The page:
Ross Ellenhorn and Dimitri Mugianis take a look at why the American right’s sudden obsession with psychedelic drugs could have highly dangerous consequences. Nimo
Cricket | Sri Lanka beat the UAE in a fiery and competent display during the T20 World Cup, despite a hat-trick from Karthik Meiyappan.
Football | Last night’s sluggish Premier League game between Brighton and Nottingham Forrest ended in a 0-0 draw.
Football | A small group of Barcelona fans are taking legal action over Lionel Messi’s transfer to Paris Saint-Germain. Lawyers have argued that the move broke European laws on state aid, urging the European Commission to investigate the transfer.
The front pages
The Guardian print edition leads today with “Truss faces Tory unrest over ‘toxic’ budget cuts”. The Iranian sport climber Elnaz Rekabi is shown on the front page – her fate inside Iran being unknown after she competed in Seoul without a hijab. The Telegraph says “Truss may abandon pensions triple lock” and that sets the tone for other headlines that follow here. “Hunt set to postpone cap on social care costs”, says the Times, with the subhead “Tory revolt over threat to pensions triple lock”. “Millions facing pain on pensions” says the Daily Mail while the Express draws a line in the sand: “Don’t dare go back on pension triple lock”. “UK pensions U-turn leaves Truss facing fresh peril” – that’s the i while pensions are not the emphasis in the Financial Times: “Bank profits in line of fire as Hunt seeks to close £40bn funding gap”. “Truss hit by minus strike” – the Metro says the PM’s approval rating is at -70%. “Oh for Fawkes sake” – the Sun warns of “bonfire weekend rail strike hell”. The Mirror reports on NHS failings: “War hero’s 26-hour wait on A&E trolley”.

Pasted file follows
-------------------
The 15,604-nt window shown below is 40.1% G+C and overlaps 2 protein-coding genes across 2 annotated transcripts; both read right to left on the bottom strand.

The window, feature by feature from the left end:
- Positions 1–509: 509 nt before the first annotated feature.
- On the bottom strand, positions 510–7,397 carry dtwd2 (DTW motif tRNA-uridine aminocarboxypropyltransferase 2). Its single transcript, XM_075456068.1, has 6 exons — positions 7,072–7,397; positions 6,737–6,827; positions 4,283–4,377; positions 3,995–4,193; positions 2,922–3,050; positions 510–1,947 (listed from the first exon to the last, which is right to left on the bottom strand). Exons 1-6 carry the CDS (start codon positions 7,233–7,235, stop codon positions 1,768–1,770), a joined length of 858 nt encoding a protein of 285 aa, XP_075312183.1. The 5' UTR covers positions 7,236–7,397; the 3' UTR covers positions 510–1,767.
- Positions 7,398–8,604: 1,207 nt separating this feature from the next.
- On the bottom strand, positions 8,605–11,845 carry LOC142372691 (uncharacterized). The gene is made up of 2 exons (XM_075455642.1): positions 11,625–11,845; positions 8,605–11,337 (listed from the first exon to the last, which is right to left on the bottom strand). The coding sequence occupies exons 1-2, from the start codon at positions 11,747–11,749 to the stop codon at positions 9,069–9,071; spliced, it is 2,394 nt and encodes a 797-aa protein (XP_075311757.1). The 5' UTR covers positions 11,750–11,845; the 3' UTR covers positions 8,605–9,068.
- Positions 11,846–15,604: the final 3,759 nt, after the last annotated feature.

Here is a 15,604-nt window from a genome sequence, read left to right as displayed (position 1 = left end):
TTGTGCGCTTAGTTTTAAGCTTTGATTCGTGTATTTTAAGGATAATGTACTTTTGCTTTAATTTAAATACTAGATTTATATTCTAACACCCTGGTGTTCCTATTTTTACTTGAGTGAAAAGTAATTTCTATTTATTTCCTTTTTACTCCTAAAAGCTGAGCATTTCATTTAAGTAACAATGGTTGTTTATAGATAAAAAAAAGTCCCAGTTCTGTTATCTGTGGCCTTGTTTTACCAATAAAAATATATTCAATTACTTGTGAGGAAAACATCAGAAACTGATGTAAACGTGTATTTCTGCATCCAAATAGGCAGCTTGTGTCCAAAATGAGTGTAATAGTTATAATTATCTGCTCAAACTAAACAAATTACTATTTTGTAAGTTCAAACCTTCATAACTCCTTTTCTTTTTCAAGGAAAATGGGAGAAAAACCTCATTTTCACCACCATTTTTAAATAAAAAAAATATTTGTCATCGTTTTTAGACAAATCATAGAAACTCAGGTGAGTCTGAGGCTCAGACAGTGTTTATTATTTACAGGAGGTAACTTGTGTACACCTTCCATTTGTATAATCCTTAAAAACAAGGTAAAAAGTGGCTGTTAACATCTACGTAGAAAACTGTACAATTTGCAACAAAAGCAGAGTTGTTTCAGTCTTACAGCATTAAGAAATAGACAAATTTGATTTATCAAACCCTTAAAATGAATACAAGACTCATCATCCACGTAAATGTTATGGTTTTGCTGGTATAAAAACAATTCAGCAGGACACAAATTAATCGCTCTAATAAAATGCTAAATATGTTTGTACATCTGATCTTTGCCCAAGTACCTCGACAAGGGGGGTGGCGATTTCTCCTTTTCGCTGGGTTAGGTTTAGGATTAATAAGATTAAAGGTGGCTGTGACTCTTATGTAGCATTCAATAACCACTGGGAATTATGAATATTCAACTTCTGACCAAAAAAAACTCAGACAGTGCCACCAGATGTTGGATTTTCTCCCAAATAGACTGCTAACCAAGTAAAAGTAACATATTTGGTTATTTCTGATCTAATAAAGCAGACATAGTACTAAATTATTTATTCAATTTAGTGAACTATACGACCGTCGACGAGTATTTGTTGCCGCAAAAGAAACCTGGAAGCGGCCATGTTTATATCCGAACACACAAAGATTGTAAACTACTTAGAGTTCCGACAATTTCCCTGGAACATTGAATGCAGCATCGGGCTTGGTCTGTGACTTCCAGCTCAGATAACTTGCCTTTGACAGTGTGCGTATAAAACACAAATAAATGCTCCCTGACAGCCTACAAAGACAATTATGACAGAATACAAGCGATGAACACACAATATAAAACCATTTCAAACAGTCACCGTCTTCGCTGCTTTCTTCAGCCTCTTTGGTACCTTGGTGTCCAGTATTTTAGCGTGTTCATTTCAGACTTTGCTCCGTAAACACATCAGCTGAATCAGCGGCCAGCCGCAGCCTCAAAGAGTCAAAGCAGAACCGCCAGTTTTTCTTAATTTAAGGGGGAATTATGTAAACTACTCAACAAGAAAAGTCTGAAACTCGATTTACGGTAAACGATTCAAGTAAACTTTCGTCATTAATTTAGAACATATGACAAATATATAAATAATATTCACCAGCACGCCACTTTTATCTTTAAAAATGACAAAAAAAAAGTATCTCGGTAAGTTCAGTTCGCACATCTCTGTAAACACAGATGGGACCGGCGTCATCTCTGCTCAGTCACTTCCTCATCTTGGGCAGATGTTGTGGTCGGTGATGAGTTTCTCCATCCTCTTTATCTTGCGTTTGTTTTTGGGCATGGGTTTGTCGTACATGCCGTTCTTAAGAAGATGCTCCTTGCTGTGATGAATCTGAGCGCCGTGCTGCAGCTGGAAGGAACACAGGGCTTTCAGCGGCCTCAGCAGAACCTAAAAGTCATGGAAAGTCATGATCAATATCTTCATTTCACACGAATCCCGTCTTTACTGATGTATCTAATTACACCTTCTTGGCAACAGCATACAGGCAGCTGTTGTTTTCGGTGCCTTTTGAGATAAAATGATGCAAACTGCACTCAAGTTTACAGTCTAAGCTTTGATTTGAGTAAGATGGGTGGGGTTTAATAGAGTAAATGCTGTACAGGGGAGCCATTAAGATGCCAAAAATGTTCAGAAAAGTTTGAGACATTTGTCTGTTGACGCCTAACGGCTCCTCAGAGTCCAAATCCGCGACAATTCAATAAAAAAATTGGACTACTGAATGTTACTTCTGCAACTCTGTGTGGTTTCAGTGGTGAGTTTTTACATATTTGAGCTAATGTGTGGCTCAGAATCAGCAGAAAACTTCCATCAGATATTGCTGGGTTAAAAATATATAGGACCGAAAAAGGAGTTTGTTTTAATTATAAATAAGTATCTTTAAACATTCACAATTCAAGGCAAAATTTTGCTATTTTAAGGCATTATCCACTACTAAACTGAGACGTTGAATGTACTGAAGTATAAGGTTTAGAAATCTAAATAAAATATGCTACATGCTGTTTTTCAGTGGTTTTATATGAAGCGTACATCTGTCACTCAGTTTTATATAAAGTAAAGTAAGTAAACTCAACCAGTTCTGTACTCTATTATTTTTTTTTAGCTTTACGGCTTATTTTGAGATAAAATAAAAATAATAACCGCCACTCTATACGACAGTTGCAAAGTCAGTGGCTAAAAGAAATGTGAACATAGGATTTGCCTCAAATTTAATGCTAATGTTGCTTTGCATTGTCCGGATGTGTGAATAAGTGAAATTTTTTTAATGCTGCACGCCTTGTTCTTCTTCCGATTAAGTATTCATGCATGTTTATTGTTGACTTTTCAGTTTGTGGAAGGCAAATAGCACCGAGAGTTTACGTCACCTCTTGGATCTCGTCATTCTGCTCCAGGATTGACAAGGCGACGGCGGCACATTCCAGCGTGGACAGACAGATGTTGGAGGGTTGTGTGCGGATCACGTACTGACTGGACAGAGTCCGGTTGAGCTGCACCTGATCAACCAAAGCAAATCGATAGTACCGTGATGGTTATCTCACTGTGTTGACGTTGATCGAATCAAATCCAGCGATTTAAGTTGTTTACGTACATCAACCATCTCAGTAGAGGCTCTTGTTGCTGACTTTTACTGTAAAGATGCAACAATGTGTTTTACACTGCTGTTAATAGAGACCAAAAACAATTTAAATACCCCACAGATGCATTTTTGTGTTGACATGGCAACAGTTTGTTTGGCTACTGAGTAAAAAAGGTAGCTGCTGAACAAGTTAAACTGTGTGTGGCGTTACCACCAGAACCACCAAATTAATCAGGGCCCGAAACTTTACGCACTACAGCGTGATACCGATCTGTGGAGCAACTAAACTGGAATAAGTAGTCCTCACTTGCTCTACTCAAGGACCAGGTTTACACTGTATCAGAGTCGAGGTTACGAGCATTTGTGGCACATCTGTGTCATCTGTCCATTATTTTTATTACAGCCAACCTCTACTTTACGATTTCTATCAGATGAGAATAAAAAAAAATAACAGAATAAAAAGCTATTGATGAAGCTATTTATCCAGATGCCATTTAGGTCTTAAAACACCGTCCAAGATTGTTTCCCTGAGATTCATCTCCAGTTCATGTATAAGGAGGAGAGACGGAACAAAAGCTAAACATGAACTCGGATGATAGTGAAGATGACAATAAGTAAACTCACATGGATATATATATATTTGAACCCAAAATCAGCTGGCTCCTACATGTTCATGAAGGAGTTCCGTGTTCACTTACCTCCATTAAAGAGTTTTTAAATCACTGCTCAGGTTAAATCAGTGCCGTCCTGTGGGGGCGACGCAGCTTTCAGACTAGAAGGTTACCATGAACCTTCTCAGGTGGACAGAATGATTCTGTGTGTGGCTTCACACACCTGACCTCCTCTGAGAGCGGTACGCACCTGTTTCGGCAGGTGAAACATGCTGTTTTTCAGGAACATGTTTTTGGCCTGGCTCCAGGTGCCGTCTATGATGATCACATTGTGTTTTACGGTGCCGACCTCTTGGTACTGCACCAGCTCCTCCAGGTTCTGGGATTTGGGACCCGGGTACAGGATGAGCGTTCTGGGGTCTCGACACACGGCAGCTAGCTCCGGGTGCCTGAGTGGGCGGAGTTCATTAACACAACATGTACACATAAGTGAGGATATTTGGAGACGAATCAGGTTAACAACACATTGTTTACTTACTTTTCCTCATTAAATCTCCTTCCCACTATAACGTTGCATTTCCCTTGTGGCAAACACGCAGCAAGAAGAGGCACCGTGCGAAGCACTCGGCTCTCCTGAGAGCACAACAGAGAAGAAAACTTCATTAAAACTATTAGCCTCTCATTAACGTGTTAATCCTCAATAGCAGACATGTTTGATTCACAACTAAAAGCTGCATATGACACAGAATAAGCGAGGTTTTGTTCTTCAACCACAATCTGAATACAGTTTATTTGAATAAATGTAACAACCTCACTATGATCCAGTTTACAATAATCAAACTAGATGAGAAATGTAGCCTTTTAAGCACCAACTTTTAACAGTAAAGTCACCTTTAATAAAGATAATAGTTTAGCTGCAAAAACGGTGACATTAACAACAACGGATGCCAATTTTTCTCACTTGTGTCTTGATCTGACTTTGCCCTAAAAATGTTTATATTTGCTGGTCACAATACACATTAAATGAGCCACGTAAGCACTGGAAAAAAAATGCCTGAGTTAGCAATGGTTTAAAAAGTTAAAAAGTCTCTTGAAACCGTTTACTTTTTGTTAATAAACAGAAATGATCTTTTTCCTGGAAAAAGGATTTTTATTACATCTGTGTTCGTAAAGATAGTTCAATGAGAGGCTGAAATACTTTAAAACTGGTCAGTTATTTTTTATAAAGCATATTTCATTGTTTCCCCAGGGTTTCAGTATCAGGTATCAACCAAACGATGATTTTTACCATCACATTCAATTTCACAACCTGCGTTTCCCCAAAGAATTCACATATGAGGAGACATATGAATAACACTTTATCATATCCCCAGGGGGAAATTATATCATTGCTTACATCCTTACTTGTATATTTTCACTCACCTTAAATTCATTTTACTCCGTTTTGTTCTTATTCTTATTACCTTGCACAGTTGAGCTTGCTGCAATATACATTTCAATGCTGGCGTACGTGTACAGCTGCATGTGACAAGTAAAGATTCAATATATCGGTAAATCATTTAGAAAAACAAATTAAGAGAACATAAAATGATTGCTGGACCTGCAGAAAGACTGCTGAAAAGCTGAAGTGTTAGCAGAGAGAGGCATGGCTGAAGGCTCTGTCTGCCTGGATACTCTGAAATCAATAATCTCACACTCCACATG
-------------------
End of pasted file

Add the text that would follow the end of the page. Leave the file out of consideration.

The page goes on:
Today in Focus
Liz Truss’s attack on nature
Amid the chaos engulfing Liz Truss’s government, one part of her growth agenda still in place is the junking of environmental protections. Sandra Laville reports on why green groups are so furious
Cartoon of the day | Steve Bell
A bit of good news to remind you that the world’s not all bad
The death of the great Carmen Callil is a moment to celebrate her huge achievements – the publisher and writer leaves behind a legacy of which anyone would be proud. At Virago, Callil (pictured above) published a host of fantastic female writers. Originally founded as Spare Rib Books in 1972, the name changed a year later and, as this beautiful tribute by Carmen’s friend and colleague Lennie Goodings makes clear, she was a true inspiration: “I asked her why she founded the feminist publisher. She answered, ‘To change the world, darling, that’s why.’ And by god, that’s exactly what she did.”
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Bored at work?
And finally, the Guardian’s crosswords to keep you entertained throughout the day – with plenty more on the Guardian’s Puzzles app for iOS and Android. Until tomorrow.